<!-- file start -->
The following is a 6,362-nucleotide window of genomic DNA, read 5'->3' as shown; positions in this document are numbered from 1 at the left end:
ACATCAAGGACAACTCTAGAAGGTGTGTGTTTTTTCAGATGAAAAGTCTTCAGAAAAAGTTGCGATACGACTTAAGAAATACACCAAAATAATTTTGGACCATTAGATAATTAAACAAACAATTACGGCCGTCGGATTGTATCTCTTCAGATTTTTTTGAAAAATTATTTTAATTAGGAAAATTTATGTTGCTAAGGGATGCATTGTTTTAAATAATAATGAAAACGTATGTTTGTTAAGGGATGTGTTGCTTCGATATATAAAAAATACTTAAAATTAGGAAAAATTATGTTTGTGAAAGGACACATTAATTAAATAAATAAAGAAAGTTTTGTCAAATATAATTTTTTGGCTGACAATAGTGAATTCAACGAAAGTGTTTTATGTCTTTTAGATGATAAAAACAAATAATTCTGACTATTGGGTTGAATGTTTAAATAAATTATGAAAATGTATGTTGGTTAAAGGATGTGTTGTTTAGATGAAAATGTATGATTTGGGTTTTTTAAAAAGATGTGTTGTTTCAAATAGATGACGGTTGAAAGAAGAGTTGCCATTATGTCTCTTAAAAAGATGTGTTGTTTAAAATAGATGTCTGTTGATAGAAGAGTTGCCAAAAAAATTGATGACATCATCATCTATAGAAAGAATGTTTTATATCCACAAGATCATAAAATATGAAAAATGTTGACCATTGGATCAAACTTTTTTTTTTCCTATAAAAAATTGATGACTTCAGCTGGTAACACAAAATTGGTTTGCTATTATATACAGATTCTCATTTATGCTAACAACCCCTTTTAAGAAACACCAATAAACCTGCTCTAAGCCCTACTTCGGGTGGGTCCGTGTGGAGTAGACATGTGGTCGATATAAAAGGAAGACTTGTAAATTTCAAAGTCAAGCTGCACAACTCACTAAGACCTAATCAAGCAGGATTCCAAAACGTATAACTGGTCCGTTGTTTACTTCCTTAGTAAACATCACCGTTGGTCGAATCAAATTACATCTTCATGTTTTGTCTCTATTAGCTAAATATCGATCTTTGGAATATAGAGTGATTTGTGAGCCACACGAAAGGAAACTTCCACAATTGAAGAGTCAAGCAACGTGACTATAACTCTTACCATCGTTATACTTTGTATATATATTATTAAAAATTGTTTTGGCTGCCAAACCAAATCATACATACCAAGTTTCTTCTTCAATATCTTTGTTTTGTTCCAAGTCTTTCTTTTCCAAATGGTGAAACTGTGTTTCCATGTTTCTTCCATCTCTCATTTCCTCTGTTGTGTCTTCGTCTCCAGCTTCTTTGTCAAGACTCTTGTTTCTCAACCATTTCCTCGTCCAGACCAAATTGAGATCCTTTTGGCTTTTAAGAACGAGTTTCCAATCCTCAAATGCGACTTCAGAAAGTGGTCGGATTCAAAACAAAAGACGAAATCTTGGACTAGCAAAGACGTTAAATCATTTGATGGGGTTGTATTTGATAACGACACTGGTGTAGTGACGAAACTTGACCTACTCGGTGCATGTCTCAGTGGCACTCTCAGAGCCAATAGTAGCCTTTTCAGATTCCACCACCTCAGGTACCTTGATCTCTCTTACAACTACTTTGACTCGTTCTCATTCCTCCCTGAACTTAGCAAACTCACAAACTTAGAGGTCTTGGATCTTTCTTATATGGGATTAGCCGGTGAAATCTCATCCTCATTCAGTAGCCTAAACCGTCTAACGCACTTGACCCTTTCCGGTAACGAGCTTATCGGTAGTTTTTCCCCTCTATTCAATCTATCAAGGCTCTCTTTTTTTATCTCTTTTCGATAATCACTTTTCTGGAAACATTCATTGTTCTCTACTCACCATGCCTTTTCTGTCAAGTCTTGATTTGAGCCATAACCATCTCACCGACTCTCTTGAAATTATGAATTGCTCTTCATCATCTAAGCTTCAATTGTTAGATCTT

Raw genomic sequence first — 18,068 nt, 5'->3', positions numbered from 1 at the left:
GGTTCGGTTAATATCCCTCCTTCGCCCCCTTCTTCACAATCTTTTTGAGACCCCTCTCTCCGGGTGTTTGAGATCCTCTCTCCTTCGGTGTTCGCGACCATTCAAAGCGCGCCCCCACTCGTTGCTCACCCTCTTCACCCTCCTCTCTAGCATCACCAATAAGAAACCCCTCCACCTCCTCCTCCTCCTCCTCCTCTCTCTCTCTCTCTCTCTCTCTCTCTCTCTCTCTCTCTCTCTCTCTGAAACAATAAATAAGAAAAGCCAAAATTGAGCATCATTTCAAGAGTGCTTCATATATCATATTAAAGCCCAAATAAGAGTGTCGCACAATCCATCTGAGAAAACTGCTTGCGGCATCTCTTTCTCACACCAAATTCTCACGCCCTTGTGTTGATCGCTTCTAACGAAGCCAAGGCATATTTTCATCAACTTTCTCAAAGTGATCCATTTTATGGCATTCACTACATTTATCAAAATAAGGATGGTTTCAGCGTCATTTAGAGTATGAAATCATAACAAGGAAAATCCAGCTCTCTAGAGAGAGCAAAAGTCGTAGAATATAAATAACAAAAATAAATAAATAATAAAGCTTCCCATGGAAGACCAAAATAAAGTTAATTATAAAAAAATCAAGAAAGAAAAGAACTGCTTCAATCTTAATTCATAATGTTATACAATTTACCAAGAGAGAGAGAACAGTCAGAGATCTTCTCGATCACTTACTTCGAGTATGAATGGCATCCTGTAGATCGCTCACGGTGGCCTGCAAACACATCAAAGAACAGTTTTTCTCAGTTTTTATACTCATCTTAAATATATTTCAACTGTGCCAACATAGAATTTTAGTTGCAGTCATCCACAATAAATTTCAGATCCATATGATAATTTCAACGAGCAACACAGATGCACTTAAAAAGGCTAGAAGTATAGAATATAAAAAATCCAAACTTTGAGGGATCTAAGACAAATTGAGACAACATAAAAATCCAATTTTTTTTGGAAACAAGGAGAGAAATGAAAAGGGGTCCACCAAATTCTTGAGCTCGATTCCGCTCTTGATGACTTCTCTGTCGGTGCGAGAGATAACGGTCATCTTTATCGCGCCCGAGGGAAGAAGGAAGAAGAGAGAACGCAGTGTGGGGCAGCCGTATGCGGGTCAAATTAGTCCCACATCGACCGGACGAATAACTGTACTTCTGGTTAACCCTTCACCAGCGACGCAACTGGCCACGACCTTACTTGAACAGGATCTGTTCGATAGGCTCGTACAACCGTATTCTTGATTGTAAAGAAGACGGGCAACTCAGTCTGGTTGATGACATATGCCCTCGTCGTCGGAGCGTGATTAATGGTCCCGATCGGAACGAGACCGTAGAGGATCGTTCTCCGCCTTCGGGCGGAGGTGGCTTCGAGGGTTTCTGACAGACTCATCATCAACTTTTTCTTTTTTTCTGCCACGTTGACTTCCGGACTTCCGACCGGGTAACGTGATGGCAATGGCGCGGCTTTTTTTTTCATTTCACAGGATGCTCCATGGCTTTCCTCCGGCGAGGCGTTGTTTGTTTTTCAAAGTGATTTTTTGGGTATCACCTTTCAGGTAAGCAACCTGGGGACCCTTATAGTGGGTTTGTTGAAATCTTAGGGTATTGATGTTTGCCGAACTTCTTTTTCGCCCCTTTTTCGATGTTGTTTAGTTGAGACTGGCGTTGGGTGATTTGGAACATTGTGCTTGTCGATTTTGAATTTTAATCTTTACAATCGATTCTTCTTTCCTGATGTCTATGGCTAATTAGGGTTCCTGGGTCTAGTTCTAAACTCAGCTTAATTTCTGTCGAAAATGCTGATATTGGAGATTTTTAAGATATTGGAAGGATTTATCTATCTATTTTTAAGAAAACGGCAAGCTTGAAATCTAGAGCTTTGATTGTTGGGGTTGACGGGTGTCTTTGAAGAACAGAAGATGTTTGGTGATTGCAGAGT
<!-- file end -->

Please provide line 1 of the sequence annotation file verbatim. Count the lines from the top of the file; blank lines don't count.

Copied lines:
The following is a 6,362-nucleotide window of genomic DNA, read 5'->3' as shown; positions in this document are numbered from 1 at the left end: